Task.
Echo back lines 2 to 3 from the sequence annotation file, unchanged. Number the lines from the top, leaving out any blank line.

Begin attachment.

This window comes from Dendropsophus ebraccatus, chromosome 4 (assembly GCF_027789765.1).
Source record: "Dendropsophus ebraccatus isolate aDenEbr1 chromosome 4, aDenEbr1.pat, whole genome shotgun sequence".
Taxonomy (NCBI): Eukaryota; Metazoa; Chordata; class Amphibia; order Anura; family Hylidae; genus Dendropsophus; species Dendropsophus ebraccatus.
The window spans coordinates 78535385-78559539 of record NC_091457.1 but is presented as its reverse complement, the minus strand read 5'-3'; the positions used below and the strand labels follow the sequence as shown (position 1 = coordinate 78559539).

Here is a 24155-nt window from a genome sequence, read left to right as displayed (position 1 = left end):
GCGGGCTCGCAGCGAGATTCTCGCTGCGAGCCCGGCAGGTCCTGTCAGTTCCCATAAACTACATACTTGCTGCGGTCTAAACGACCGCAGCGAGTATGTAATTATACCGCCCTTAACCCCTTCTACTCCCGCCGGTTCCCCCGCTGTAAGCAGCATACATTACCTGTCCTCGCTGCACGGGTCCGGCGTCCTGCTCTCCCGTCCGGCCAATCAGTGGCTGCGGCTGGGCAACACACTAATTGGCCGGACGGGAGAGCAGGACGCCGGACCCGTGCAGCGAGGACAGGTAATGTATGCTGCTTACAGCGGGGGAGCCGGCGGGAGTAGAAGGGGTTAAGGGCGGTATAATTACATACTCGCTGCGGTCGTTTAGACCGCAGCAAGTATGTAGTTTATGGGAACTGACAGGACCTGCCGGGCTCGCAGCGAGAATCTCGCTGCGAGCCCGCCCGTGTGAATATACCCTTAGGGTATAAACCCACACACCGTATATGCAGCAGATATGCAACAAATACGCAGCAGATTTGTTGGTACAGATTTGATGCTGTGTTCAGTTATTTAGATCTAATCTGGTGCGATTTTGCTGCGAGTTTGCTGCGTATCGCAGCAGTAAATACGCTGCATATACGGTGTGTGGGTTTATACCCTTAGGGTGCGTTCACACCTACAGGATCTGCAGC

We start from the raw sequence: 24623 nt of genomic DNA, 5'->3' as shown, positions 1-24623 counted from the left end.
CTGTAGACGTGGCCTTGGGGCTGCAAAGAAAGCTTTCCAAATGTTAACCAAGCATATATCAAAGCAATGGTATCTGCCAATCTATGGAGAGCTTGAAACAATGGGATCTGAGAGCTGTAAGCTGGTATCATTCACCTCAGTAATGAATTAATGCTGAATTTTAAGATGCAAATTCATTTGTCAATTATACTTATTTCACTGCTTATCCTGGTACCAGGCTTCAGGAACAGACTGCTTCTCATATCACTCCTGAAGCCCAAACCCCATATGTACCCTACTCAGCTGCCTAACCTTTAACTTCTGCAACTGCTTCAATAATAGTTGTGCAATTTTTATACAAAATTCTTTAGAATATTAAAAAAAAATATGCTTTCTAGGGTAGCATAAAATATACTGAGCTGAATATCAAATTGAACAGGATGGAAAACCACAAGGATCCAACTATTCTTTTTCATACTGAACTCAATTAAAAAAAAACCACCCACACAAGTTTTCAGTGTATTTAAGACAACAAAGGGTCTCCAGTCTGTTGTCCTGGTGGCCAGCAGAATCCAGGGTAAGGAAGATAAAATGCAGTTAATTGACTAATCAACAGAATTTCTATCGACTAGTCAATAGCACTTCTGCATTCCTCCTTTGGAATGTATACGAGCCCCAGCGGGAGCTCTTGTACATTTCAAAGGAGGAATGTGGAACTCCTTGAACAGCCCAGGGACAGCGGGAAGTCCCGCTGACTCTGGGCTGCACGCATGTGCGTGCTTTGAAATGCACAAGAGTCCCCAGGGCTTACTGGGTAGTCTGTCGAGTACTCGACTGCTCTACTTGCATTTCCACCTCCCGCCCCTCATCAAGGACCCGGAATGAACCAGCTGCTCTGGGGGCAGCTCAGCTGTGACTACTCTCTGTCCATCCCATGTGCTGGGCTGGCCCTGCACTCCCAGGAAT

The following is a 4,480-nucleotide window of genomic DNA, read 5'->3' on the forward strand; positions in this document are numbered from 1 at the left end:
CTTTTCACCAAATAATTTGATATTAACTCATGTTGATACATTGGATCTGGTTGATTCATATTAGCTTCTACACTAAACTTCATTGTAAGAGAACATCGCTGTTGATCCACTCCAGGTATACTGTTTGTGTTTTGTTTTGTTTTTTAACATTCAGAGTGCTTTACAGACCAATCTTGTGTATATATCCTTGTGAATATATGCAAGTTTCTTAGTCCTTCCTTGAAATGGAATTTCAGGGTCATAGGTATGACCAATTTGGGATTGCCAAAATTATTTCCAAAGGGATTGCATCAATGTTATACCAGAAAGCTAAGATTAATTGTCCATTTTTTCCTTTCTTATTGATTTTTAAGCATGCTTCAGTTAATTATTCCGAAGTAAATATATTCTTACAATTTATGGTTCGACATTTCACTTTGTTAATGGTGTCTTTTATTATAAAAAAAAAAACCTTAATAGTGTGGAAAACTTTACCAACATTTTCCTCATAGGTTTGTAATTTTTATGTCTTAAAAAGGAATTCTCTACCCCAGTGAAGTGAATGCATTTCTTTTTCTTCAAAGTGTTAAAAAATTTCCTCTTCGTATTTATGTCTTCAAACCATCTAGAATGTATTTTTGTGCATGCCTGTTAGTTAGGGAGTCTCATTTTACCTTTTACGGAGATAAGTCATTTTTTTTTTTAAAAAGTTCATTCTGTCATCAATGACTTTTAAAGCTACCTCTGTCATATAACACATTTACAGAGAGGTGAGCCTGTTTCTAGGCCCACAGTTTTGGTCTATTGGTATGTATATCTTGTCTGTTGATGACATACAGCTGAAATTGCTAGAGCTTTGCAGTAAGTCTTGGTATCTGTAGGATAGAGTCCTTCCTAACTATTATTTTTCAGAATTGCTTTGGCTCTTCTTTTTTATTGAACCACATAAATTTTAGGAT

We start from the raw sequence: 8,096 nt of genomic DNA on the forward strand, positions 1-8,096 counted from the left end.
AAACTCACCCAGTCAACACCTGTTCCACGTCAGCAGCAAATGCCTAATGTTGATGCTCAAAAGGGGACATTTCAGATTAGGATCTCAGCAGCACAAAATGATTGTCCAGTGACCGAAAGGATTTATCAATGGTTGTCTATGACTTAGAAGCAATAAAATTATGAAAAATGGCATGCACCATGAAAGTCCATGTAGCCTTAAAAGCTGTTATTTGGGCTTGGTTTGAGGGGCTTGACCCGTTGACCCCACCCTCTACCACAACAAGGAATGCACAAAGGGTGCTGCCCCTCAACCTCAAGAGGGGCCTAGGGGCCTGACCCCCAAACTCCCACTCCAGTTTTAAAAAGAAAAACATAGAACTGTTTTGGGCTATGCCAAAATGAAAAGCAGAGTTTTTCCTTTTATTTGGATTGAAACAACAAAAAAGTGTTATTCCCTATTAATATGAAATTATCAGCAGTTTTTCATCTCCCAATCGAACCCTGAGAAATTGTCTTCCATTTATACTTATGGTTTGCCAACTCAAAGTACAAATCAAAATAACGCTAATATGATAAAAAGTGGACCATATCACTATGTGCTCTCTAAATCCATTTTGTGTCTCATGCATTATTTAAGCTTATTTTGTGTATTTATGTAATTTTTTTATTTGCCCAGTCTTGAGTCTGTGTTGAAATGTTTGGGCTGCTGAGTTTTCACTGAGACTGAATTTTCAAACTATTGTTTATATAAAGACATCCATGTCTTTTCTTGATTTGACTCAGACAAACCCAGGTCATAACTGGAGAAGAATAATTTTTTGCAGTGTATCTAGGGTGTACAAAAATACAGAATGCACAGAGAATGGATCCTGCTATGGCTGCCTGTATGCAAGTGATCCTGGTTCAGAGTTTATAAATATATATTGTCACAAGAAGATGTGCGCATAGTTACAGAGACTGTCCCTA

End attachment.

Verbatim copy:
Source record: "Dendropsophus ebraccatus isolate aDenEbr1 chromosome 4, aDenEbr1.pat, whole genome shotgun sequence".
Taxonomy (NCBI): Eukaryota; Metazoa; Chordata; class Amphibia; order Anura; family Hylidae; genus Dendropsophus; species Dendropsophus ebraccatus.